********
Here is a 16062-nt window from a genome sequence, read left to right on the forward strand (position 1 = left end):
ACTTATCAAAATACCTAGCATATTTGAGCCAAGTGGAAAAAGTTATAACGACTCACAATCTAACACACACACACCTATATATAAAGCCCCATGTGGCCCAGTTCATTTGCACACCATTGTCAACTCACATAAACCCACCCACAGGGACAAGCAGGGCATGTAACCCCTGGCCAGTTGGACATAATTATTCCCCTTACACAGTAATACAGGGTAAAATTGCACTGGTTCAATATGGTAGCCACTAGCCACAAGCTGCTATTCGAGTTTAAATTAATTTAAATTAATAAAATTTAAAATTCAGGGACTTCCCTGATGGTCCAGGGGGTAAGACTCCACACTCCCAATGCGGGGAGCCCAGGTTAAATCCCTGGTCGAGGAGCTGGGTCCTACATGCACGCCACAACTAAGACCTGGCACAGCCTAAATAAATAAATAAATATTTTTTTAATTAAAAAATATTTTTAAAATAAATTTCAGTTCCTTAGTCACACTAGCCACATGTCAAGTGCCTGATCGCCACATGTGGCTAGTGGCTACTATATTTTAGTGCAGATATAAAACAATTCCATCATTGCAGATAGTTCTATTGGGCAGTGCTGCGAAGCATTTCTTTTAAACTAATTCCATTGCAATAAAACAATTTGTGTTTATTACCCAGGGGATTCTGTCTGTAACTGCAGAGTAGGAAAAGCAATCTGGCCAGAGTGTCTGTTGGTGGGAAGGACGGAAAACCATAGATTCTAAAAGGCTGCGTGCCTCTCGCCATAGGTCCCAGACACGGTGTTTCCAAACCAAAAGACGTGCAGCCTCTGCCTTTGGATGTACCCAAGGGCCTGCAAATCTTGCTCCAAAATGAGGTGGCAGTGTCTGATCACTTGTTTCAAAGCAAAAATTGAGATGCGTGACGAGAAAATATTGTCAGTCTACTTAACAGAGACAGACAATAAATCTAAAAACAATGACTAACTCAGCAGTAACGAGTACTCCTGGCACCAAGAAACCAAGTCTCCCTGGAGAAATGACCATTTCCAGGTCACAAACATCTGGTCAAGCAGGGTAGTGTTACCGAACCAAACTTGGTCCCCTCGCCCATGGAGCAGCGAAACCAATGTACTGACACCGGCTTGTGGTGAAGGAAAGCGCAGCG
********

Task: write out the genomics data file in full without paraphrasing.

Here is a 16062-nt window from a genome sequence, read left to right on the forward strand (position 1 = left end):
ACTTATCAAAATACCTAGCATATTTGAGCCAAGTGGAAAAAGTTATAACGACTCACAATCTAACACACACACACCTATATATAAAGCCCCATGTGGCCCAGTTCATTTGCACACCATTGTCAACTCACATAAACCCACCCACAGGGACAAGCAGGGCATGTAACCCCTGGCCAGTTGGACATAATTATTCCCCTTACACAGTAATACAGGGTAAAATTGCACTGGTTCAATATGGTAGCCACTAGCCACAAGCTGCTATTCGAGTTTAAATTAATTTAAATTAATAAAATTTAAAATTCAGGGACTTCCCTGATGGTCCAGGGGGTAAGACTCCACACTCCCAATGCGGGGAGCCCAGGTTAAATCCCTGGTCGAGGAGCTGGGTCCTACATGCACGCCACAACTAAGACCTGGCACAGCCTAAATAAATAAATAAATATTTTTTTAATTAAAAAATATTTTTAAAATAAATTTCAGTTCCTTAGTCACACTAGCCACATGTCAAGTGCCTGATCGCCACATGTGGCTAGTGGCTACTATATTTTAGTGCAGATATAAAACAATTCCATCATTGCAGATAGTTCTATTGGGCAGTGCTGCGAAGCATTTCTTTTAAACTAATTCCATTGCAATAAAACAATTTGTGTTTATTACCCAGGGGATTCTGTCTGTAACTGCAGAGTAGGAAAAGCAATCTGGCCAGAGTGTCTGTTGGTGGGAAGGACGGAAAACCATAGATTCTAAAAGGCTGCGTGCCTCTCGCCATAGGTCCCAGACACGGTGTTTCCAAACCAAAAGACGTGCAGCCTCTGCCTTTGGATGTACCCAAGGGCCTGCAAATCTTGCTCCAAAATGAGGTGGCAGTGTCTGATCACTTGTTTCAAAGCAAAAATTGAGATGCGTGACGAGAAAATATTGTCAGTCTACTTAACAGAGACAGACAATAAATCTAAAAACAATGACTAACTCAGCAGTAACGAGTACTCCTGGCACCAAGAAACCAAGTCTCCCTGGAGAAATGACCATTTCCAGGTCACAAACATCTGGTCAAGCAGGGTAGTGTTACCGAACCAAACTTGGTCCCCTCGCCCATGGAGCAGCGAAACCAATGTACTGACACCGGCTTGTGGTGAAGGAAAGCGCAGCG